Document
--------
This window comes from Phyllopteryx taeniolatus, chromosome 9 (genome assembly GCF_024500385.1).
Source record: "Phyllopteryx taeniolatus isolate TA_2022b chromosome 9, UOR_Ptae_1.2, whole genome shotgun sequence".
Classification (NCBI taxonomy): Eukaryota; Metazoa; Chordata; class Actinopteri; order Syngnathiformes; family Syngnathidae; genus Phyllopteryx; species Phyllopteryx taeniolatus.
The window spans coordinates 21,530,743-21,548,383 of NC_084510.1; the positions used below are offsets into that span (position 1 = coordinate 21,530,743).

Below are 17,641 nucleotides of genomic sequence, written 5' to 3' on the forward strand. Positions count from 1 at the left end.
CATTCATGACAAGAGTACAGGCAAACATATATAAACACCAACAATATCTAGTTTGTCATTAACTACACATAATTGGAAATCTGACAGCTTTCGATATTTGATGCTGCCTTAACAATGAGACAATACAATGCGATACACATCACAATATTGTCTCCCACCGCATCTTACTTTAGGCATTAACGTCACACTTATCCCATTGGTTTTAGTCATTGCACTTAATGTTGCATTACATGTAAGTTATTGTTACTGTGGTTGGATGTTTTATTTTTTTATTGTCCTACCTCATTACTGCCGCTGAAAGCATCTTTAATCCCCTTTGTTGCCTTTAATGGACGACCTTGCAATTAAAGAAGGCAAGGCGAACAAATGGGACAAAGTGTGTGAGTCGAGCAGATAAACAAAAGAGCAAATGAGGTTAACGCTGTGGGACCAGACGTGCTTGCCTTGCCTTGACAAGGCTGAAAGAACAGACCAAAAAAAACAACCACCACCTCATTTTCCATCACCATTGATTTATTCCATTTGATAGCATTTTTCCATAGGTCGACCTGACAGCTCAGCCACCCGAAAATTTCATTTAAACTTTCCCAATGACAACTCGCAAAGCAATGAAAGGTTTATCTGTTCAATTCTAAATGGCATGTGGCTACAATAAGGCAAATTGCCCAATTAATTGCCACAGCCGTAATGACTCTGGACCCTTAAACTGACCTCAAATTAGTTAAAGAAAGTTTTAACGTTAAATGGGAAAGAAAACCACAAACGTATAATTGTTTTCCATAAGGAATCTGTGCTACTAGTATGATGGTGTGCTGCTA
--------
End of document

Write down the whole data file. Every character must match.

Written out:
This window comes from Phyllopteryx taeniolatus, chromosome 9 (genome assembly GCF_024500385.1).
Source record: "Phyllopteryx taeniolatus isolate TA_2022b chromosome 9, UOR_Ptae_1.2, whole genome shotgun sequence".
Classification (NCBI taxonomy): Eukaryota; Metazoa; Chordata; class Actinopteri; order Syngnathiformes; family Syngnathidae; genus Phyllopteryx; species Phyllopteryx taeniolatus.
The window spans coordinates 21,530,743-21,548,383 of NC_084510.1; the positions used below are offsets into that span (position 1 = coordinate 21,530,743).

Below are 17,641 nucleotides of genomic sequence, written 5' to 3' on the forward strand. Positions count from 1 at the left end.
CATTCATGACAAGAGTACAGGCAAACATATATAAACACCAACAATATCTAGTTTGTCATTAACTACACATAATTGGAAATCTGACAGCTTTCGATATTTGATGCTGCCTTAACAATGAGACAATACAATGCGATACACATCACAATATTGTCTCCCACCGCATCTTACTTTAGGCATTAACGTCACACTTATCCCATTGGTTTTAGTCATTGCACTTAATGTTGCATTACATGTAAGTTATTGTTACTGTGGTTGGATGTTTTATTTTTTTATTGTCCTACCTCATTACTGCCGCTGAAAGCATCTTTAATCCCCTTTGTTGCCTTTAATGGACGACCTTGCAATTAAAGAAGGCAAGGCGAACAAATGGGACAAAGTGTGTGAGTCGAGCAGATAAACAAAAGAGCAAATGAGGTTAACGCTGTGGGACCAGACGTGCTTGCCTTGCCTTGACAAGGCTGAAAGAACAGACCAAAAAAAACAACCACCACCTCATTTTCCATCACCATTGATTTATTCCATTTGATAGCATTTTTCCATAGGTCGACCTGACAGCTCAGCCACCCGAAAATTTCATTTAAACTTTCCCAATGACAACTCGCAAAGCAATGAAAGGTTTATCTGTTCAATTCTAAATGGCATGTGGCTACAATAAGGCAAATTGCCCAATTAATTGCCACAGCCGTAATGACTCTGGACCCTTAAACTGACCTCAAATTAGTTAAAGAAAGTTTTAACGTTAAATGGGAAAGAAAACCACAAACGTATAATTGTTTTCCATAAGGAATCTGTGCTACTAGTATGATGGTGTGCTGCTA